Note to recruiters

Note to recruiters: We are quite aware that recruiters, interviewers, VCs and other professionals generally perform a Google Search before they interview someone, take a pitch from someone, et cetera. Please keep in mind that not everything put on the Internet must align directly to one's future career and/or one's future product portfolio. Sometimes, people do put things on the Internet just because. Just because. It may be out of their personal interests, which may have nothing to do with their professional interests. Or it may be for some other reason. Recruiters seem to have this wrong-headed notion that if somebody is not signalling their interests in a certain area online, then that means that they are not interested in that area at all. It is worth pointing out that economics pretty much underlies the areas of marketing, strategy, operations and finance. And this blog is about economics. With metta, let us. by all means, be reflective about this whole business of business. Also, see our post on "The Multi-faceted Identity Problem".

Monday, June 24, 2013

Hindu Studies Post 4 - Hinduism and statistics - statistical truths versus certain truths

There seems to be a lot of information on Hinduism floating around on the Internet. The one common factor seems to be the poor quality of analysis. It is, generally speaking, bad enough to make you want to laugh. Or at least smile. The main problem is that to be able to critique material on Hinduism properly, you need to be a bit of a psychologist, a bit of a sociologist, a bit of a historian and so on. Thankfully, this blog covers it all. Between us, we have enough of these competencies to say a fair bit about Hinduism without the analysis getting bogged down into the typical sorts of mistakes that Hindu Studies material often gets into.

And that brings me to the joke of the day. Joke, courtesy Lalin Anik.

-Where are you going?
-To Germany (surprise surprise)
- Where in Germany? 
(long silence) 
- Dumbledorf (...)
- Yes!! It is so hard to pronounce it! I don't speak any German.
- Me neither. I only know 'danke'. 
<stuff deleted>
It means 'please'.

> I hope you two permanently stay in Dumbledorf.

What makes this joke funny is that you know what they are trying to say even though they don't get it right. Dusseldorf. Of course. You also kind of know why they are getting it wrong. It is because of the confusion with Dumbledore of Harry Potter fame. At least some of the Hinduism Studies literature seems to be have the same sort of problem. Funny because it is confused. Funny also because it is possible to see why there is the confusion.

The biggest problem that people often get into when it comes to Hinduism is that they confuse statements with a cetain degree of statistical support (and this level of support is always less than 100%) with statements of absolute certainty (where the level of support is exactly 100%). That is, statistical truths versus certain truths. This is the difference between a statement such as "Hindus don't eat beef" versus a statement such as "Hindus eat". One is a statistical statement; the other is an absolute statement of fact.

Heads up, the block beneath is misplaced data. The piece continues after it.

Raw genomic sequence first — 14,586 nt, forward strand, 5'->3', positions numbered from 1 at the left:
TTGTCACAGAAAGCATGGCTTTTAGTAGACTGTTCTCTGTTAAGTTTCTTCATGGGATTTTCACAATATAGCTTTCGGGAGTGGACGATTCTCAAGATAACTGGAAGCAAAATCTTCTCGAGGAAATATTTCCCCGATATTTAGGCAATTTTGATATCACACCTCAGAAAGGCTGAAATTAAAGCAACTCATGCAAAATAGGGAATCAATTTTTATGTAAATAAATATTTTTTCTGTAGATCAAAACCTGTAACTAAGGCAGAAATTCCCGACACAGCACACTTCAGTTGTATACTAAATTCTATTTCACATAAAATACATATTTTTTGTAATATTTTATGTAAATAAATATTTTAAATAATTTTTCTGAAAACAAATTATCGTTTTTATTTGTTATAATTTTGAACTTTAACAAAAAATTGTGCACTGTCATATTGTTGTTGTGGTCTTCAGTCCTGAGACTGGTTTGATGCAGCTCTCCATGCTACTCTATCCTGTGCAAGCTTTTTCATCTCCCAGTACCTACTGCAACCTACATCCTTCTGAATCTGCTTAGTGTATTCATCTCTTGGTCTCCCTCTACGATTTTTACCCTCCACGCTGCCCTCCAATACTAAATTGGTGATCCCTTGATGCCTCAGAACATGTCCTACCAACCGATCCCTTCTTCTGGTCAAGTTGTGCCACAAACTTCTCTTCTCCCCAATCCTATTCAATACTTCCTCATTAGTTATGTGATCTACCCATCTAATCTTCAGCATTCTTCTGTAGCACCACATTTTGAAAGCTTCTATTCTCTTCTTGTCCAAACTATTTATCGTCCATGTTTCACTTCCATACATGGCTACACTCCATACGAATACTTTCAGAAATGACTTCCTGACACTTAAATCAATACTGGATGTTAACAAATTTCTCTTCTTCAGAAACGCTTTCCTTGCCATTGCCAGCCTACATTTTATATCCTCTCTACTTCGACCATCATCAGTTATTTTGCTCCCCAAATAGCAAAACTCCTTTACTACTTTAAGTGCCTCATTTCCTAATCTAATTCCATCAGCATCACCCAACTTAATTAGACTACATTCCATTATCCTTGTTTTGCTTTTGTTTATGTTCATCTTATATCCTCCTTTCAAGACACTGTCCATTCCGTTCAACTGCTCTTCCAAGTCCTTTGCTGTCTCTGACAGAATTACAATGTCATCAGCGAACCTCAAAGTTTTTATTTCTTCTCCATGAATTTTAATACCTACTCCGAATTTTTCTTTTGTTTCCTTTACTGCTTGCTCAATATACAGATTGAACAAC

Let us take a look at a few of the claims on the Hindu American Foundation website under "Hinduism 101"


Supreme Reality or God that is:
The all pervading and absolute reality;
Beyond description;
Worshiped in various forms, male and/or female, and by many names.


The ultimate goal is:
Freedom from samsara, the cycle of reincarnation (the soul survives death to be reborn in a new body);
Achieved by self-realization and elimination of material desires and attachments.

Ultimately neither of these statements is true in the absolute sense.

As I have argued in the post "The End of History and the Last Hindu", Hinduism (or perhaps, better the "Hinduisms") that came after the Age of Enlightenment and the discovery of the Scientific Method are fundamentally different from the forms of Hinduism that came before. It is therefore neither mandatory nor binding that a Hindu should believe in the idea of reincarnation. It is not a scientific belief and it has very little scientific support. It is perfectly consistent with being a Hindu to reject the idea of Moksha. It is also perfectly acceptable to accept the idea. It is the same with the idea of "Brahman". Again, it is perfectly consistent with being a Hindu to reject the idea of the "Brahman" altogether. It is also perfectly acceptable to accept the idea.

What is going on here seems to be something like this - and I am guessing here : the Hindu American Foundation is run out of a single house, from what I have been told, and they don't realize that they get a lot of things wrong even if such is obvious to a discerning eye. The bigger problem is, of course, that there has been very little organizational support for Hinduism in the academe and the academic organizations that do engage in studying Hinduism are often funded by Catholic and Protestant lobbies which consider Hinduism to be a false religion in the first place.

In the end, there is very little about Hinduism that you read about in both the popular literature as well as the academic literature that is right, a point well made by Richard Sproat [Comments - 1, 2, 3]. This is not to say that the stuff you read in the New York Times is wrong. It is just that very little seems to have been done to view this in a social scientific sense. And I do believe that this blog is possibly one of the few places on the Internet to really get it right.

Update: Updated the post a bit, fixed some typos.